USNS Lt. James E. Robinson (T-AK-274)

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History
United States
Name: Czechoslovakia Victory
Namesake: Czechoslovakia
Owner: War Shipping Administration
Operator: American-Hawaiian SS Company
Ordered: as type (VC2-S-AP2) hull, MCV hull 86
Awarded: awarded the Medal of Honor during World War II
Builder: Oregon Shipbuilding Corporation, Portland, Oregon
Laid down: 25 November 1943, as SS Czechoslovakia Victory
Launched: 20 January 1944
Christened: Miss Barbara Vickery
Completed: March 11, 1944
Honors and
awards:
one battle star for World War II service
Fate: Transferred to US Navy in 1946
History
United States
Name: USNS Lt. James E. Robinson
Namesake: James E. Robinson, Jr.
Operator: US Navy
Commissioned: 3 May 1948 as USAT Lt. James E. Robinson
In service: 1 March 1950 as Aircraft Transport USNS Lt. James E. Robinson (T-AKV-3)
Reclassified:
  • December 1962, as Miscellaneous Auxiliary USNS Lt. James E. Robinson (T-AG-170), a cable transport ship
  • 1 July 1964, as Cargo Ship USNS Lt. James E. Robinson (T-AK-274) =
Struck: 16 January 1981
Identification:
  • Hull symbol:T-AKV-3
  • Hull symbol:T-AG-170
  • Hull symbol:T-AK-274
Fate: sold for scrapping, 26 May 1983, to Andy Exports, Inc.
General characteristics [1]
Class and type: VC2-S-AP3 Victory ship, then rebuilt in 1946 to Lt. James E. Robinson-class cargo ship
Displacement:
  • 4,512 metric tons (4,441 long tons) (standard)
  • 15,589 metric tons (15,343 long tons) (full load)
Length: 455 ft (139 m)
Beam: 62 ft (19 m)
Draft: 29 ft 2 in (8.89 m)
Installed power: 8,500 shp (6,300 kW)
Propulsion:
  • 1 × steam turbine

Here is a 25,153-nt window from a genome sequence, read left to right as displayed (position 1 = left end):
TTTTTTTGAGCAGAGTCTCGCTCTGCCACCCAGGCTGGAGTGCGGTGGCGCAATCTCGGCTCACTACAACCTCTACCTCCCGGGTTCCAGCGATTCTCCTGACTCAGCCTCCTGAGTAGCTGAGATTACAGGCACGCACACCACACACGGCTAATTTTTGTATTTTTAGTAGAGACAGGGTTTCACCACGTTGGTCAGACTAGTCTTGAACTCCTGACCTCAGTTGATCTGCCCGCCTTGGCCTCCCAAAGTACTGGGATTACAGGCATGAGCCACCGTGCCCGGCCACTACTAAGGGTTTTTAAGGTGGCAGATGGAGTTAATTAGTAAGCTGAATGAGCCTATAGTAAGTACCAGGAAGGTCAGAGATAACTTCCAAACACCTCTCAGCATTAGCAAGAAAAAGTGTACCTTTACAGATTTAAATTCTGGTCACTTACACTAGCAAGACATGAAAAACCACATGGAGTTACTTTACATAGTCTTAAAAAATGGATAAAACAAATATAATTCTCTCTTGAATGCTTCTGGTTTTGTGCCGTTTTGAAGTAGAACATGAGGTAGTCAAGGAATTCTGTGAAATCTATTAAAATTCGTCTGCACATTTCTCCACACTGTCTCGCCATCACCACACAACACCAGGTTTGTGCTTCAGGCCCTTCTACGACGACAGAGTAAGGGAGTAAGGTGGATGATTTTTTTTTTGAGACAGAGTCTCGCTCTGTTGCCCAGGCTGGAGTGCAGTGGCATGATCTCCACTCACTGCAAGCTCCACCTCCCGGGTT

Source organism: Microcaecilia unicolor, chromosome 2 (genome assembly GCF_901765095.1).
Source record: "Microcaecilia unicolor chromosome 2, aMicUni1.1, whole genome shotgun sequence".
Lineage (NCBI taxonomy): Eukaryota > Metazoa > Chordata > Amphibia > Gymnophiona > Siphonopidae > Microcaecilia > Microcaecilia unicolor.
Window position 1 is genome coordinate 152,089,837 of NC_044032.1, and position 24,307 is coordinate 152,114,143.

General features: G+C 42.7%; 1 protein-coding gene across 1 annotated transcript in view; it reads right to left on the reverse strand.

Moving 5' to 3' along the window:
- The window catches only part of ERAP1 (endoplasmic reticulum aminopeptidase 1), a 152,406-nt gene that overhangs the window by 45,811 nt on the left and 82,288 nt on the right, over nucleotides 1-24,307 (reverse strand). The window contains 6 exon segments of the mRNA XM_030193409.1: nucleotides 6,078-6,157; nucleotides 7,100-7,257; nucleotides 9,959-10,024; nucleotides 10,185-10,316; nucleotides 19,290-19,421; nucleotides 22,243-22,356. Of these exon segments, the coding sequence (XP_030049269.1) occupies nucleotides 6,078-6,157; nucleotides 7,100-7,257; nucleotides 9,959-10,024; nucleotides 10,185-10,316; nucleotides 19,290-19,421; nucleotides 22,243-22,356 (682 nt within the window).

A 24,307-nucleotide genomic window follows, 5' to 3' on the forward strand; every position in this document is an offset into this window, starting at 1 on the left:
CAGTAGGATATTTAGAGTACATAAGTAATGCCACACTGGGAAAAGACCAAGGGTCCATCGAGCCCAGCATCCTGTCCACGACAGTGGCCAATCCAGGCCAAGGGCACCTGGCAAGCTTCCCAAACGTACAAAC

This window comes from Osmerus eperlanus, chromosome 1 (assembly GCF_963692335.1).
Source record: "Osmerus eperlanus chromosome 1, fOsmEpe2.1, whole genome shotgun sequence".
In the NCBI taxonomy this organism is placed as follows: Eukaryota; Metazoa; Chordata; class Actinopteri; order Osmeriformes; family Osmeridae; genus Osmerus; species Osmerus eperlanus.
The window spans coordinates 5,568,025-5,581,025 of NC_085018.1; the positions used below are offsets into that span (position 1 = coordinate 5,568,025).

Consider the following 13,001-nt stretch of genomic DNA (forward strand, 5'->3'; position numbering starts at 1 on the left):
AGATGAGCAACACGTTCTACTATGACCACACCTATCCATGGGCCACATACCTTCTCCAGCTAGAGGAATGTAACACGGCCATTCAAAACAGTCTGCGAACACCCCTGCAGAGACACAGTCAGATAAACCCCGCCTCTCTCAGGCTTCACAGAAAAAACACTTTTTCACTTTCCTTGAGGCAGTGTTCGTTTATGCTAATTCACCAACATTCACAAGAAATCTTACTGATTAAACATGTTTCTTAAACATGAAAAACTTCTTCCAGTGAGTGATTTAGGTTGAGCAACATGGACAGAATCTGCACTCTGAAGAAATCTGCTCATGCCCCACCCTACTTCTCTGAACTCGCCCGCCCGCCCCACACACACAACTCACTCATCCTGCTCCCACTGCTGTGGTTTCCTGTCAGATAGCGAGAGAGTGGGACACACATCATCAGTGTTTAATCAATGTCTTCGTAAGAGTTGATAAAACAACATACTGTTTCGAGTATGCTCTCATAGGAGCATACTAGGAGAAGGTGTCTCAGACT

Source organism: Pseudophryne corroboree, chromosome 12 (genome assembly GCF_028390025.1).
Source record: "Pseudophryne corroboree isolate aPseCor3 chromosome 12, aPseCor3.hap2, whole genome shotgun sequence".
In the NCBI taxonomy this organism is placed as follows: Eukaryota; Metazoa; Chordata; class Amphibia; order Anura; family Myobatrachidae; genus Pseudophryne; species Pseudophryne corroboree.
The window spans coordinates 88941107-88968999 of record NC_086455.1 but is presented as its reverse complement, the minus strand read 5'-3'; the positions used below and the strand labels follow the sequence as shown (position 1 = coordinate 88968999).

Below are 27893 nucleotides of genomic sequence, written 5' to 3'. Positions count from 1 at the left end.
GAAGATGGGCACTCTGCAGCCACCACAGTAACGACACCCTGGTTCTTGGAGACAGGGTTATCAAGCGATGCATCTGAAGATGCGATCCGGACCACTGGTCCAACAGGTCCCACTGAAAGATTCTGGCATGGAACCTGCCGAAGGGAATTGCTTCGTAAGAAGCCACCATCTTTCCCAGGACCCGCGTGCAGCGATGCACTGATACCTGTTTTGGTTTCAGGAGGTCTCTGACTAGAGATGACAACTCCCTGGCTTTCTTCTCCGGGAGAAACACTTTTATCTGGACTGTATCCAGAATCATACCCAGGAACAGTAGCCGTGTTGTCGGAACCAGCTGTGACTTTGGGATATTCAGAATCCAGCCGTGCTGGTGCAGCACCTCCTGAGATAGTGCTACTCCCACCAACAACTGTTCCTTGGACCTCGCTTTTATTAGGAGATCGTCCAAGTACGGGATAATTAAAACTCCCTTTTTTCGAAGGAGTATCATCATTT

• 1 × shaft
Speed: 15.5 knots (28.7 km/h; 17.8 mph)
Complement:
  • 12 Officers
  • 87 Enlisted
Armament:
Notes: [2]

USNS Lt. James E. Robinson (T-AKV-3/T-AG-170/T-AK-274) was a Lt. James E. Robinson-class cargo ship, which was launched as a World War II commercial Victory cargo ship SS Czechoslovakia Victory under the Emergency Shipbuilding program. She had earlier been the U.S. Army's USAT LT. James E. Robinson before being acquired by the U.S. Navy.

Victory ship built in Oregon[edit]

SS Czechoslovakia Victory was laid down under U.S. Maritime Commission contract as by Oregon Shipbuilding Corporation, Portland, Oregon, 25 November 1943; launched 20 January 1944; sponsored by Miss Barbara Vickery; and delivered to her operator, American Hawaiian Steamship Corp., 11 March 1944. In 1948 she was renamed the Lt. James E. Robinson (AKV 3).

World War II service[edit]

SS Czechoslovakia Victory was owned by the Maritime Commission, she served on the merchant sealanes under the control of the War Shipping Administration during the remainder of World War II, she was operated by the American-Hawaiian Steamship Corporation. On 8 August 1946 with the war over she was chartered to Black Diamond Steamship Corporation, on 17 November 1947 she was laid up in the National Defense Reserve Fleet at the James River. On 3 May 1948 she was removed from the Reserve Fleet and transferred to the Army Transportation Service as USAT LT. James E. Robinson. On 1 March 1950 she was transferred by the Maritime Administration to the US Navy and assigned to duty under the Military Sea Transportation Service (MSTS).

Post-war service[edit]